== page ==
from The Theosophist Jan 1960

The Age of Adventure

Hugh Shearman

It is recognized by some that the cycle of a human life from birth to death portrays in its phases the larger cycle of human evolution.

Its early part represents a recapitulation of the evolutionary past of mankind. At the foetal stages we go through primitive vegetable and fish-like forms. Indeed we make a beginning at a condition which is almost mineral. We are born into the world as little animals. Our first consciousness as babies is diffused and unfocused. This becomes gradually as little primitive human beings - not necessarily primitive in any adverse sense, but with innocence and a certain natural charm. We pass rapidly through the various stages of primitive human social evolution and we catch up at last upon the general level of evolution which is shared by the family and community into which we have been born. At that level we usually stabilize in most respects, and our later growth is slower.

Yet what the ancients believed was that, while the early part of life might be a recapitulation of the past evolution of mankind, the later part of life was at least a sketchy rehearsal of the future evolution of mankind and contained, potentially if not actually, the wisdom and splendour of mankind as he is to be in a very glorious future.

If we look at an ancient document of social history, such as the Laws of Manu, we find that age is treated with considerable reverence, because it has access to this greater potential of wisdom. It is not held that age will necessarily give active expression to this wisdom. Indeed it is assumed that the vast majority will get stuck at a more or less adolescent condition and cannot be expected to move on much from there. But a minority of superior types do go on growing up a little bit, and they can give us a sketch of the future that is at least a little less inept than that offered by the majority.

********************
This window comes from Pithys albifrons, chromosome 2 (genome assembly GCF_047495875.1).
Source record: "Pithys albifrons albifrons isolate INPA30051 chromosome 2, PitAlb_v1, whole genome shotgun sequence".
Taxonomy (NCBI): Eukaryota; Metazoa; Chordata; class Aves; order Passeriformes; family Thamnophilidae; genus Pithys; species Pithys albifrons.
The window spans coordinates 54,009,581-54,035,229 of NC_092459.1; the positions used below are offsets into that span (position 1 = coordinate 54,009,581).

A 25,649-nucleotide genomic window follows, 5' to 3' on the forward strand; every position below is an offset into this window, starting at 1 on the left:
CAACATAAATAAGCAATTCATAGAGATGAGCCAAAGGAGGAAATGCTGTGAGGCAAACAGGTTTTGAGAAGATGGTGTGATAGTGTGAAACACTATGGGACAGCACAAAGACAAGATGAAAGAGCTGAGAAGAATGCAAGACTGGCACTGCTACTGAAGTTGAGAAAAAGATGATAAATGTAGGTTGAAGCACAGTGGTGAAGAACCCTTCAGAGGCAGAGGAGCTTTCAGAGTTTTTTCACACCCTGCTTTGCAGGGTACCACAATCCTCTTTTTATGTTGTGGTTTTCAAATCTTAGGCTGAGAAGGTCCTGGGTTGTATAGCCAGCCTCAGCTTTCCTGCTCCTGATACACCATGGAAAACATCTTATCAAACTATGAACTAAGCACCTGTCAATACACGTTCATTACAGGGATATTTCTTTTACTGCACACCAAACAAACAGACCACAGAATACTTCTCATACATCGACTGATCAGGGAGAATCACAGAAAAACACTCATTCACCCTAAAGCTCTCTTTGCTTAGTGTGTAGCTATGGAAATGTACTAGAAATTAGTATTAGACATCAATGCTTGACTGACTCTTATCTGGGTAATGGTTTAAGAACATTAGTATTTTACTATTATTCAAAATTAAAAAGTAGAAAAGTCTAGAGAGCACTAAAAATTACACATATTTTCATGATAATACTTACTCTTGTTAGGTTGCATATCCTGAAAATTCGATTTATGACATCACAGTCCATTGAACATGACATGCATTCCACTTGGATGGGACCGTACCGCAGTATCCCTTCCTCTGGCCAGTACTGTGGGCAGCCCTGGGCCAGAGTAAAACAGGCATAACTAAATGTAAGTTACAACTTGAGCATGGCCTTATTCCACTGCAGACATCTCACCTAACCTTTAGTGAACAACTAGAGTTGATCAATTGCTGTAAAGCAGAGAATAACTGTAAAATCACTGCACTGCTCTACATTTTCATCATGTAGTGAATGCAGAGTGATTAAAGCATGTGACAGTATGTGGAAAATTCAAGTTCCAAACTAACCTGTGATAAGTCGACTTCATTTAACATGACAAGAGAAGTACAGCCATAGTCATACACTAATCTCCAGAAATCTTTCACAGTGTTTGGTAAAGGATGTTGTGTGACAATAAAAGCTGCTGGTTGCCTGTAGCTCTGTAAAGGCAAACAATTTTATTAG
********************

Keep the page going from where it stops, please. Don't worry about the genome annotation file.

Youth brings into the world something fresh and delightful that can be experienced and admired; but the curious thing is that although youth is original it is not originative. At the beginning of the cycle of experience the new life is of reliable human relationships. If is not only people young in body who grope for a sustaining pattern. The great majority of the human race is still at that early stage of evolution where it needs a dependable external pattern of relationship and behavior, whatever its age of body.

Youth is credited with being rebellious. Often the rebellion is not very deep. The individual in temporary revolt becomes something of a nuisance about a number of matters and then after a while settles down on foundations of habit not very different from those of his elders. The person who is really living life from inside, without dependence, is not in revolt. He does not have to defy convention. He is free of it and goes his own way without constant assertion. One is not free of things if one has to shake one's fist at them.

It is thus age, not youth, which is the proper period of adventure and freedom. It is curious how many people, if one spoke to them of the voice of our future, would think of it as the voice of youth. But the voice of our future us bit the voice of youth - at least as conventionally understood - it is the voice of age. Youth is the splendid spontaneous recapitulation of our past, but age is the time of true adventure, an embarking upon our future, upon the unknown, the occult. Age is the time of opportunity.

The essence of the great cycle of experience is that first we came awake through the help of external form, through spreading ourselves with unself-conscious exuberance into the bodies and the environment that are provided for us; but then we gradually learn that we are something much more than our bodies and our environment, that we are an immortal reality inhabiting thee bodies and this environment. It is from this discovery that the more intense adventure of life begins.

Old age, or at least advancing age, gives us more and more opportunities for learning the lessons of a glorious future when man will live his life from inside, fearing nothing external, clinging to nothing external. And it will be a harmonious future, for the inner life is one life, and so all its conscious expressions are in harmony. So long as we look for our life in the competitive accumulation of externals we are in a state of conflict. When we discover and know the inner life, we may still have heavy tasks to perform and hard heroic things to do, but we shall be at peace nevertheless.